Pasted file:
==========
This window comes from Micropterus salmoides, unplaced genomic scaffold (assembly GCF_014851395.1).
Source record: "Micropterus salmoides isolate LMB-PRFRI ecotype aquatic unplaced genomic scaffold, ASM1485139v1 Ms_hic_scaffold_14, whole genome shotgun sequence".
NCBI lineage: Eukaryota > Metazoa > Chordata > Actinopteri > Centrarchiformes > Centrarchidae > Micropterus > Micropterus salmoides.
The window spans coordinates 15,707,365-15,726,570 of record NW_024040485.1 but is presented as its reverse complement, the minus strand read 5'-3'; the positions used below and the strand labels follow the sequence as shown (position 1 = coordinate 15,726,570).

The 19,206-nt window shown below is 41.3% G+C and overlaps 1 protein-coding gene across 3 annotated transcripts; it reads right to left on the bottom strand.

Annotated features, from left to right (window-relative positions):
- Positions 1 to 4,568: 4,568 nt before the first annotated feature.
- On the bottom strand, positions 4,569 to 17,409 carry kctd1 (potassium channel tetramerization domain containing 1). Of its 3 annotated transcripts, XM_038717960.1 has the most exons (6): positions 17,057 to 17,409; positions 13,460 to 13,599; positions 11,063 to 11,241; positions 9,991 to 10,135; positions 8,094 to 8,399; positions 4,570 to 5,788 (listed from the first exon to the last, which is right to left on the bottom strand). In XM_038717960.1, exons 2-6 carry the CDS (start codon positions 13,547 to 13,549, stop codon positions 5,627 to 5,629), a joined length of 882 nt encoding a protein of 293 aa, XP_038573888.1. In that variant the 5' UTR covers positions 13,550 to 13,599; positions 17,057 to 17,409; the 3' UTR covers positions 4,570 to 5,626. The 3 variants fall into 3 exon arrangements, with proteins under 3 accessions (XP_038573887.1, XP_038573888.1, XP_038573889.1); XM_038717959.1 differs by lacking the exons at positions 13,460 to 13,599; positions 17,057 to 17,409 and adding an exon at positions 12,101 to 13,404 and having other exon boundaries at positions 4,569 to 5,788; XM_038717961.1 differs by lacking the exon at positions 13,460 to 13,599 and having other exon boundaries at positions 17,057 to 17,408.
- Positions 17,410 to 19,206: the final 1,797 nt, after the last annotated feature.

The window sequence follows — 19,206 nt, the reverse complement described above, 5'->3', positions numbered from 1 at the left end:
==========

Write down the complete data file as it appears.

This window comes from Micropterus salmoides, unplaced genomic scaffold (assembly GCF_014851395.1).
Source record: "Micropterus salmoides isolate LMB-PRFRI ecotype aquatic unplaced genomic scaffold, ASM1485139v1 Ms_hic_scaffold_14, whole genome shotgun sequence".
NCBI lineage: Eukaryota > Metazoa > Chordata > Actinopteri > Centrarchiformes > Centrarchidae > Micropterus > Micropterus salmoides.
The window spans coordinates 15,707,365-15,726,570 of record NW_024040485.1 but is presented as its reverse complement, the minus strand read 5'-3'; the positions used below and the strand labels follow the sequence as shown (position 1 = coordinate 15,726,570).

The 19,206-nt window shown below is 41.3% G+C and overlaps 1 protein-coding gene across 3 annotated transcripts; it reads right to left on the bottom strand.

Annotated features, from left to right (window-relative positions):
- Positions 1 to 4,568: 4,568 nt before the first annotated feature.
- On the bottom strand, positions 4,569 to 17,409 carry kctd1 (potassium channel tetramerization domain containing 1). Of its 3 annotated transcripts, XM_038717960.1 has the most exons (6): positions 17,057 to 17,409; positions 13,460 to 13,599; positions 11,063 to 11,241; positions 9,991 to 10,135; positions 8,094 to 8,399; positions 4,570 to 5,788 (listed from the first exon to the last, which is right to left on the bottom strand). In XM_038717960.1, exons 2-6 carry the CDS (start codon positions 13,547 to 13,549, stop codon positions 5,627 to 5,629), a joined length of 882 nt encoding a protein of 293 aa, XP_038573888.1. In that variant the 5' UTR covers positions 13,550 to 13,599; positions 17,057 to 17,409; the 3' UTR covers positions 4,570 to 5,626. The 3 variants fall into 3 exon arrangements, with proteins under 3 accessions (XP_038573887.1, XP_038573888.1, XP_038573889.1); XM_038717959.1 differs by lacking the exons at positions 13,460 to 13,599; positions 17,057 to 17,409 and adding an exon at positions 12,101 to 13,404 and having other exon boundaries at positions 4,569 to 5,788; XM_038717961.1 differs by lacking the exon at positions 13,460 to 13,599 and having other exon boundaries at positions 17,057 to 17,408.
- Positions 17,410 to 19,206: the final 1,797 nt, after the last annotated feature.

The window sequence follows — 19,206 nt, the reverse complement described above, 5'->3', positions numbered from 1 at the left end: